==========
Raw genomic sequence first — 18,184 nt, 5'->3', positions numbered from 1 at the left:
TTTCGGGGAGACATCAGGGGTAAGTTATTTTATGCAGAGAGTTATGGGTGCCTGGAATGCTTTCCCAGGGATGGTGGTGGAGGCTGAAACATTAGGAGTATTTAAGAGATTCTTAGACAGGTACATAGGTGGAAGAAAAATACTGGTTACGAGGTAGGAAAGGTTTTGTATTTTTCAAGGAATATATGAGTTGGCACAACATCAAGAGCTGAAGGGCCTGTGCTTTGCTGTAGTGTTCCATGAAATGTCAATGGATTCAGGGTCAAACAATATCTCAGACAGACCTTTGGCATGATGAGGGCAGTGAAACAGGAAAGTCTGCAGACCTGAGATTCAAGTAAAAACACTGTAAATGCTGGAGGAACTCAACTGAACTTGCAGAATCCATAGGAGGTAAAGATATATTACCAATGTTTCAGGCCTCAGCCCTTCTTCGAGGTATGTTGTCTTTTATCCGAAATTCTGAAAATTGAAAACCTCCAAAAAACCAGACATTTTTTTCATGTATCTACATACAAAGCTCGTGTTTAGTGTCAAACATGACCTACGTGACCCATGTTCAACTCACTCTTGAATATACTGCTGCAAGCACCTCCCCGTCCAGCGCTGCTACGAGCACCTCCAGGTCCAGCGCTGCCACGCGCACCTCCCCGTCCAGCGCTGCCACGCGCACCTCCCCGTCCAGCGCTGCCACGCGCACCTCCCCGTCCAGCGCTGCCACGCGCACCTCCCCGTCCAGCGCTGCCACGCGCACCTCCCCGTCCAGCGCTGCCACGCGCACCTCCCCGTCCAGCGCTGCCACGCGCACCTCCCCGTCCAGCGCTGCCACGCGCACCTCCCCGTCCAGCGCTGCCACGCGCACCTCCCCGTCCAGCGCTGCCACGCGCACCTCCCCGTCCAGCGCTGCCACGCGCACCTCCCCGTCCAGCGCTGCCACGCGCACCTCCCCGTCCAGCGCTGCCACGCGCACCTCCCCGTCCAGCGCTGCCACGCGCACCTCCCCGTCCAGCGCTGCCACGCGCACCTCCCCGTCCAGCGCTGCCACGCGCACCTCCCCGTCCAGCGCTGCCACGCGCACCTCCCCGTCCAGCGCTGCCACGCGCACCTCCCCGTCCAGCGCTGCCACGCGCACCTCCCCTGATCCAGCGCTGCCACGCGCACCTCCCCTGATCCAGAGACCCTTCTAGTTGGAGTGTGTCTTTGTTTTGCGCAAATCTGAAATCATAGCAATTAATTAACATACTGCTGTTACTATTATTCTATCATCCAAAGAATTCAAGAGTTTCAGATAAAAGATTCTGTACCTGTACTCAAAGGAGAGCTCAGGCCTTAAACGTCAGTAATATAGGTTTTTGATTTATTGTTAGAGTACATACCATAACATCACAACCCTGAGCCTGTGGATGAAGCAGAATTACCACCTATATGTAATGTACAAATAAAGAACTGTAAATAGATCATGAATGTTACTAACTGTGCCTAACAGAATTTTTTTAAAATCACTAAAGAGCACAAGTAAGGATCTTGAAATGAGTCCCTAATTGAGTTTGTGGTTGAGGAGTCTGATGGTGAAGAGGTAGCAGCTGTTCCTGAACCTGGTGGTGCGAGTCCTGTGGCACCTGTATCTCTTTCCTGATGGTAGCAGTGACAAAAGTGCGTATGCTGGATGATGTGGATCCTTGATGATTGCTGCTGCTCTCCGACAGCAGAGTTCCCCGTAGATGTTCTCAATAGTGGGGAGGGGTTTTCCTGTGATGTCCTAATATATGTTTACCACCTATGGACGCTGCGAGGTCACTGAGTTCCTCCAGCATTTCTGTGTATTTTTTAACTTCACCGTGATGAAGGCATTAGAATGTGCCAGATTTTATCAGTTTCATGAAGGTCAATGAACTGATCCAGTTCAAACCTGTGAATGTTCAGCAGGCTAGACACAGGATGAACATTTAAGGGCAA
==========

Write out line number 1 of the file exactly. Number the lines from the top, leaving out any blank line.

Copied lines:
Raw genomic sequence first — 18,184 nt, 5'->3', positions numbered from 1 at the left: